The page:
Working mothers have had it for years: it's called guilt. It comes from an inner knowledge that somehow you are not living up to your proper female role of raising children, taking care of the house and husband, fulfilling an ideal immortalized by Sen. Jeremiah Denton when he said: "A guy likes to come home and get supper and a couple of martinis from a woman that is reasonably well rested."
It now appears that husbands are feeling a certain sense of guilt as well.
Previous research has shown that women who work outside the home enjoy better mental health than women who don't, but that their husbands have poorer mental health than husbands of housewives. The question that remained unanswered was why.
Three researchers at Rutgers University -- Dr. Graham L. Staines, Dr. Kathleen J. Pottick and Deborah Fudge -- undertook a search for the cause of this unfortunate turn of events. Their findings were published in the February issue of the Journal of Applied Psychology.
Previous research had examined the possibility that housework demands were greater on husbands of women who worked and that this might lead to problems, but no evidence turned up to support that, says Pottick.
"In our study, we tried to find evidence of that and we found no evidence that the burdens of housework were greater for husbands of working wives than nonworking wives," she says (diplomatically underscoring a finding many working wives had made empirically). "We would have had to show that husbands of working wives had spent a significant amount more time in housework than husbands of housewives. That didn't show up."
Then, the researchers examined the question of attitudes. They spent a year and a half trying to put questions into a questionnaire for 1,515 American workers that might provide a clue as to what was going on. One possibility explored was that husbands of nonworking wives feel more strongly about women working or not than the husbands of wives who worked. "The husbands of women working showed basically the same positivity toward women working as husbands of housewives," says Pottick. "That couldn't account for it."
Then, she says, they examined the hypothesis that men with working wives might feel that their geographic mobility was constrained and therefore be less satisfied with their lives and jobs. Again, researchers found no difference between the responses of men whose wives worked and those whose wives stayed at home.
"Our final inquiry was whether they felt any different about how they could support their families on their incomes alone -- what we ended up calling breadwinner adequacy. What we found is that men who had working wives tended to say they could not support their families alone and that was associated with lower life and job satisfaction. The men who had housewives tended to say they could support their families on their incomes and had higher satisfaction.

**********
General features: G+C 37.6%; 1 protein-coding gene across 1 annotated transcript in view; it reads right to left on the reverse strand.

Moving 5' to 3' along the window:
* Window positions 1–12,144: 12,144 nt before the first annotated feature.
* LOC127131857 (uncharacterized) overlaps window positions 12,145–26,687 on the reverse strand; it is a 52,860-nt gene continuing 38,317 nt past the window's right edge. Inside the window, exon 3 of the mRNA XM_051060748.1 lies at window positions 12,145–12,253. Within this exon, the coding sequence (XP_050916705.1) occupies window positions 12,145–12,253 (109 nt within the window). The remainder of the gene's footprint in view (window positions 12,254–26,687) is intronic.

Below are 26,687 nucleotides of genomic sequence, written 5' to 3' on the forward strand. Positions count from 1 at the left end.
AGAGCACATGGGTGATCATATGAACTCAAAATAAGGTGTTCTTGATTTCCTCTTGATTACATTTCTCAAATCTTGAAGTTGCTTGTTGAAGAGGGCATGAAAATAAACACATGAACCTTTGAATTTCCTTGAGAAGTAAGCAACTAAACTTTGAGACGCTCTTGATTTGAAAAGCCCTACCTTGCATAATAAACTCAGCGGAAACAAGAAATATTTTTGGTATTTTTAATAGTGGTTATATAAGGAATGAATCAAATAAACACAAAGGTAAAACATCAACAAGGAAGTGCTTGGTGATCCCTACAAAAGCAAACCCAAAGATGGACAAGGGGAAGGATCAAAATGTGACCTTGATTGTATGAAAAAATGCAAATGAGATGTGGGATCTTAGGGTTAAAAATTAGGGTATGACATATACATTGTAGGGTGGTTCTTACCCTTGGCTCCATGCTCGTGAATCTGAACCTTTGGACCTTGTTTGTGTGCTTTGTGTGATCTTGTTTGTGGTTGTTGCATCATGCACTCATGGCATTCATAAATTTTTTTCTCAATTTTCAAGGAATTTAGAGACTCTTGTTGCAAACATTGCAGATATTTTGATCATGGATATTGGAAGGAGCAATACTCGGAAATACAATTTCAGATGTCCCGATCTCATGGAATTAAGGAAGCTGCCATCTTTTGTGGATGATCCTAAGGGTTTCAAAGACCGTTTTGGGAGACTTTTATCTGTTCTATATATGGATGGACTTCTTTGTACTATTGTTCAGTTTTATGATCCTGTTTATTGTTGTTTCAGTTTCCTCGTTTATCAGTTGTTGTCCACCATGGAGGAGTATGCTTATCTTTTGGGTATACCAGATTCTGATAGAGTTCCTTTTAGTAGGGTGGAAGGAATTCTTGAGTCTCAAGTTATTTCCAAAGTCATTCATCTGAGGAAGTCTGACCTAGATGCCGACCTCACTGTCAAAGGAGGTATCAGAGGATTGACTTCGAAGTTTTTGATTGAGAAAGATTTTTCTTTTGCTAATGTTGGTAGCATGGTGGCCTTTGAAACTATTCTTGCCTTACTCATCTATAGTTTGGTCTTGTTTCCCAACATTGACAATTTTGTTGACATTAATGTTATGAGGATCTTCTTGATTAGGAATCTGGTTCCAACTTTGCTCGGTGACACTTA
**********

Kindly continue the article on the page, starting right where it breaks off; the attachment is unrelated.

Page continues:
"I think what this means is that husbands want to be good providers for their families and would like to do it by themselves," she says.
"Given that in our current, modern-day life it's very difficult to support a family on one income, men will need to psychologically share the breadwinning role with their wives, just like women will need to share the child-rearing role. It's clear that there's some negative effects," when men feel guilty about their wives working, she said.
An obvious implication of the findings is that women shouldn't work because it is psychologically damaging to their spouses. That, says Pottick, is not economically feasible for many families, "and we know that women's mental health is not as good if they stay home. The alternative is how can we get people to share in the allocation of roles, to psychologically share in them. I think people need to talk about it, about the meaning of money and how they are going to work on sharing the good-provider responsibilities.
"People have roles and their own expectations about how they ought to behave, how best to behave and how they might feel right behaving. There's nothing wrong with those things. It's how people get a sense of themselves and their value and worth. I think that we need to look at how we broaden the conception of the roles for both men and women so they're not locked into one particularly specialized function when we really need people to pick up and share the different functions."
That sounds like pretty good advice. Right now, it would appear, men and women are sharing guilt. about how they ought to behave, how best to behave and how they might feel right behaving. There's nothing wrong with those things. It's how people get a sense of themselves and their value and worth. I think that we need to look at how we broaden the conception of the roles for both men and women so they're not locked into one particularly specialized function when we really need people to pick up and share the different functions."
That sounds like pretty good advice. Right now, it would appear, men and women are sharing guilt.